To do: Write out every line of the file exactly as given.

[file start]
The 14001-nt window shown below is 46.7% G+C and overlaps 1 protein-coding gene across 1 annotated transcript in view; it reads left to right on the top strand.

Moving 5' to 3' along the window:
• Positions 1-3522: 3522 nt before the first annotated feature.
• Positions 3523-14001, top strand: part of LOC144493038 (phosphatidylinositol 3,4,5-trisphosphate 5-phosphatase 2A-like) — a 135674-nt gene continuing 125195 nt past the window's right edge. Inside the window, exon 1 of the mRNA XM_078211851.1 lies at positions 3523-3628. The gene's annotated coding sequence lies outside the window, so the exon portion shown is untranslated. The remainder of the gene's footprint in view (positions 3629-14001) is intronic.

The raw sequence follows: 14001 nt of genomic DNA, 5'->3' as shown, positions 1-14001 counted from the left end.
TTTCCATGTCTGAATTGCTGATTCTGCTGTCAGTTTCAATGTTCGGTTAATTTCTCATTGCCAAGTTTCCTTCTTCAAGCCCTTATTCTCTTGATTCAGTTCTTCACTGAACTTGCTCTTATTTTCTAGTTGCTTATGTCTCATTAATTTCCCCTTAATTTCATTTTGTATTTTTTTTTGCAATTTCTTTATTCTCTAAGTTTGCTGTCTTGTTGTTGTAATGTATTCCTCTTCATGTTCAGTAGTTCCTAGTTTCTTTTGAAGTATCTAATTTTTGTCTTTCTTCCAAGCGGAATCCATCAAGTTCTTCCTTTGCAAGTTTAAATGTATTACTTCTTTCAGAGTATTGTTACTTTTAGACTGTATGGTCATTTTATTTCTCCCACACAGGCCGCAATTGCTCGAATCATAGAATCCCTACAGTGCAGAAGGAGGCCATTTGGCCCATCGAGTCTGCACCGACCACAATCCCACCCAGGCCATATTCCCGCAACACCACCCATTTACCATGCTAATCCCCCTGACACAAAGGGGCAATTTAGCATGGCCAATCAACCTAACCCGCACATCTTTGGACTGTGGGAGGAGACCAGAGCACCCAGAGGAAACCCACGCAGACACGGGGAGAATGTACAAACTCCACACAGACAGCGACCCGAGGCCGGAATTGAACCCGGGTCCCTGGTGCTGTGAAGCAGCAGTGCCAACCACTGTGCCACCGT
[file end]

The 14001-nt window shown below is 46.7% G+C and overlaps 1 protein-coding gene across 1 annotated transcript in view; it reads left to right on the top strand.

Moving 5' to 3' along the window:
• Positions 1-3522: 3522 nt before the first annotated feature.
• Positions 3523-14001, top strand: part of LOC144493038 (phosphatidylinositol 3,4,5-trisphosphate 5-phosphatase 2A-like) — a 135674-nt gene continuing 125195 nt past the window's right edge. Inside the window, exon 1 of the mRNA XM_078211851.1 lies at positions 3523-3628. The gene's annotated coding sequence lies outside the window, so the exon portion shown is untranslated. The remainder of the gene's footprint in view (positions 3629-14001) is intronic.

The raw sequence follows: 14001 nt of genomic DNA, 5'->3' as shown, positions 1-14001 counted from the left end.
TTTCCATGTCTGAATTGCTGATTCTGCTGTCAGTTTCAATGTTCGGTTAATTTCTCATTGCCAAGTTTCCTTCTTCAAGCCCTTATTCTCTTGATTCAGTTCTTCACTGAACTTGCTCTTATTTTCTAGTTGCTTATGTCTCATTAATTTCCCCTTAATTTCATTTTGTATTTTTTTTTGCAATTTCTTTATTCTCTAAGTTTGCTGTCTTGTTGTTGTAATGTATTCCTCTTCATGTTCAGTAGTTCCTAGTTTCTTTTGAAGTATCTAATTTTTGTCTTTCTTCCAAGCGGAATCCATCAAGTTCTTCCTTTGCAAGTTTAAATGTATTACTTCTTTCAGAGTATTGTTACTTTTAGACTGTATGGTCATTTTATTTCTCCCACACAGGCCGCAATTGCTCGAATCATAGAATCCCTACAGTGCAGAAGGAGGCCATTTGGCCCATCGAGTCTGCACCGACCACAATCCCACCCAGGCCATATTCCCGCAACACCACCCATTTACCATGCTAATCCCCCTGACACAAAGGGGCAATTTAGCATGGCCAATCAACCTAACCCGCACATCTTTGGACTGTGGGAGGAGACCAGAGCACCCAGAGGAAACCCACGCAGACACGGGGAGAATGTACAAACTCCACACAGACAGCGACCCGAGGCCGGAATTGAACCCGGGTCCCTGGTGCTGTGAAGCAGCAGTGCCAACCACTGTGCCACCGT